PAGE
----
NIAID Injects $44m into NC-based BioCryst Pharmaceuticals to Support Galidesivir Trials Targeting COVID-19

Sep 1, 2020 | Antiviral, BioCryst Pharmaceuticals, COVID-19, Galidesivir, Investor Watch, News

NIAID Injects $44m into NC-bsed BioCryst Pharmaceuticals to Support Galidesivir Trials Targeting COVID-19

Research Triangle Park, NC-based BioCryst Pharmaceuticals Inc. received a $44 million contract award from the National Institute of Allergy and Infectious Diseases (NIAID), part of the National Institutes of Health (NIH). Moreover, the NIH added another $3 million to an existing contract to help the company support the development of completion of parts 1 and 2 of a clinical trial testing galidesivir in Brazil. Additionally, the funds go to support the conduct of a Phase 2 clinical trial evaluating galidesivir in non-hospitalized COVID-19 patients at high risk for developing serious complications of COVID-19. The funding will also help the company conduct a clinical pharmacology trial of the investigational drug to determine appropriate dosing in patients with renal impairment.

What is Galidesivir

An adenosine analog, antiviral drug, galidesivir was developed by BioCryst Pharmaceuticals with funding from NIAID, originally as a treatment for hepatitis C; however, later on it was developed as a possible treatment for deadly filovirus infections such as Ebola virus disease and Marburg virus disease.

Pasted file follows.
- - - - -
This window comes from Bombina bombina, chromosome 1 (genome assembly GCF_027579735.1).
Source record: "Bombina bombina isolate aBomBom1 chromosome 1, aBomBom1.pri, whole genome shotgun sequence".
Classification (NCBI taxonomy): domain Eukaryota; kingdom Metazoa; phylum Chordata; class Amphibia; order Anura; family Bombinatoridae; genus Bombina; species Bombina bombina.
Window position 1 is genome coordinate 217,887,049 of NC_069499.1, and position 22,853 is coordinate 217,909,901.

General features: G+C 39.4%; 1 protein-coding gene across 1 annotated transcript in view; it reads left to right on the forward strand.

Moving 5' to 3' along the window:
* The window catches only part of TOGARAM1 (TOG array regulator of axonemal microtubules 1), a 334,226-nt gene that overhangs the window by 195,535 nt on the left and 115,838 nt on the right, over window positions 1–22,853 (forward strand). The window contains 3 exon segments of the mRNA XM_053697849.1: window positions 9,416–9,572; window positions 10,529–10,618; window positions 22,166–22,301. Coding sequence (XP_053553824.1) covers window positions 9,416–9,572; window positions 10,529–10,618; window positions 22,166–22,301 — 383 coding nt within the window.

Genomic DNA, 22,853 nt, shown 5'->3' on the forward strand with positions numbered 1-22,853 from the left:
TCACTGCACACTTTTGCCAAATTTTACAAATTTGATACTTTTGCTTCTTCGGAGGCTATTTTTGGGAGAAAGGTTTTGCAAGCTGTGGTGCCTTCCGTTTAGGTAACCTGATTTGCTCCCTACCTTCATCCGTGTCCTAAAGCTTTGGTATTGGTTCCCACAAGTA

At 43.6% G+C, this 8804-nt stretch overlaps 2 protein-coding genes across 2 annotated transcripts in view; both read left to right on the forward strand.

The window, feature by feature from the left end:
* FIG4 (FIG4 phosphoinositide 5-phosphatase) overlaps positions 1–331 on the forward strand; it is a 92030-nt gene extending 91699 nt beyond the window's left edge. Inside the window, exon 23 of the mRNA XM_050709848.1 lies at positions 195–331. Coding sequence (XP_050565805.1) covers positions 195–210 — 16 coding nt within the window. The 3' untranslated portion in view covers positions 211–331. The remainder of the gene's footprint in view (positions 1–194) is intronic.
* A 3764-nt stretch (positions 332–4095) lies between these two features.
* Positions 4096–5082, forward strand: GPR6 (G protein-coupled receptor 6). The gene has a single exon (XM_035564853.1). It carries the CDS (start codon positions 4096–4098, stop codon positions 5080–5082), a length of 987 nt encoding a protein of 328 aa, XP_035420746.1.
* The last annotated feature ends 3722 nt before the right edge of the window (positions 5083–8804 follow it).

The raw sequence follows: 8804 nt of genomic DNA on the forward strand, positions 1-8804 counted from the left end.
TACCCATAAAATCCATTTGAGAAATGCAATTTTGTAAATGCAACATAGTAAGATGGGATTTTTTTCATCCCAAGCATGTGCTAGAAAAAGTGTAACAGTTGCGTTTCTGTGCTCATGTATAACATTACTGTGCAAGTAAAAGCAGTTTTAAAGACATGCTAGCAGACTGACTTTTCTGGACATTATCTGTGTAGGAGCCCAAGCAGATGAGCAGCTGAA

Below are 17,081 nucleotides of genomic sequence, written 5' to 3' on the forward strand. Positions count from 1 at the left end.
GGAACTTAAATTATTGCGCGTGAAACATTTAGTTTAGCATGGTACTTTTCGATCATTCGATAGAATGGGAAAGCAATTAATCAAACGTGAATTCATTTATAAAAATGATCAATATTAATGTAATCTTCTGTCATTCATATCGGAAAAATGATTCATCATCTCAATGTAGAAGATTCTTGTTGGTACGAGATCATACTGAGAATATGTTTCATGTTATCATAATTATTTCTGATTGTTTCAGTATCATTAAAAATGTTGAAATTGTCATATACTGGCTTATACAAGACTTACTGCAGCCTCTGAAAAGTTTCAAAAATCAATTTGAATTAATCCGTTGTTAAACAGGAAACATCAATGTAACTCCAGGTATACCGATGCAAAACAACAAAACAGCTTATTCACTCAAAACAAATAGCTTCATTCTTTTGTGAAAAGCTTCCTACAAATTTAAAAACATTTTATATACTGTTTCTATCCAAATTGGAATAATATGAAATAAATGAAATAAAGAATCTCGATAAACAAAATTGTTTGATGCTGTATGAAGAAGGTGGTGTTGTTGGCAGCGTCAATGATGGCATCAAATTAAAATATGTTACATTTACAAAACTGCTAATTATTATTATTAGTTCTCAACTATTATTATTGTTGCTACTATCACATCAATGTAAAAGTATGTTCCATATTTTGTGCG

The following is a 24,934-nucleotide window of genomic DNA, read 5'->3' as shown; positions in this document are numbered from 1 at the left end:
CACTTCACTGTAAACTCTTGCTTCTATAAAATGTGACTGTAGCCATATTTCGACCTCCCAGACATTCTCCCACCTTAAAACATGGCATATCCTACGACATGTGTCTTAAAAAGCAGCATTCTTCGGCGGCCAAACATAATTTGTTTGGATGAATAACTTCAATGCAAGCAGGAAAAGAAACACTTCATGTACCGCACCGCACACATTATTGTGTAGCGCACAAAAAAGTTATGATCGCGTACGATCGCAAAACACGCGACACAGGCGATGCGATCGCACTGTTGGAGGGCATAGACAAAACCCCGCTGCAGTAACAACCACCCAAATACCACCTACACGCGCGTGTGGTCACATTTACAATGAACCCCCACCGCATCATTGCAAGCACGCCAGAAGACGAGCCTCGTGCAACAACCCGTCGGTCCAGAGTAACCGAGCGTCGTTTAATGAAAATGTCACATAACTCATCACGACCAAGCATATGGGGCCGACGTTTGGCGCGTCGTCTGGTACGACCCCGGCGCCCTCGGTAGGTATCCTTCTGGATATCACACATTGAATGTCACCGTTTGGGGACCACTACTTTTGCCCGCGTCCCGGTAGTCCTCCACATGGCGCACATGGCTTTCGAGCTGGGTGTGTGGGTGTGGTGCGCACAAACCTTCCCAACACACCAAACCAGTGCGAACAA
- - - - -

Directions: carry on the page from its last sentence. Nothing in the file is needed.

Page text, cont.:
Galidesivir Testing for COVID-19

By April 9, 2020, BioCryst commenced a randomized, double-blind, placebo-controlled clinical trial to assess the safety, clinical impact and antiviral effects of the drug in patients with COVID-19. The trial NCT03891420 is funded by NIAID with trial sites in Brazil. Esper Kallas, MD PhD, University of Sao Paulo, serves as principal investigator.

Lead Research/Investigator

Esper Kallas, MD PhD, University of Sao Paulo, Brazil

1 Comment

  1. Paul Elkins

    Sounds very similar to Remdesivir as an adenosine analog. I wonder if this is NIH’s way of pushing Gilead to develop the more promising GS-441524 drug.

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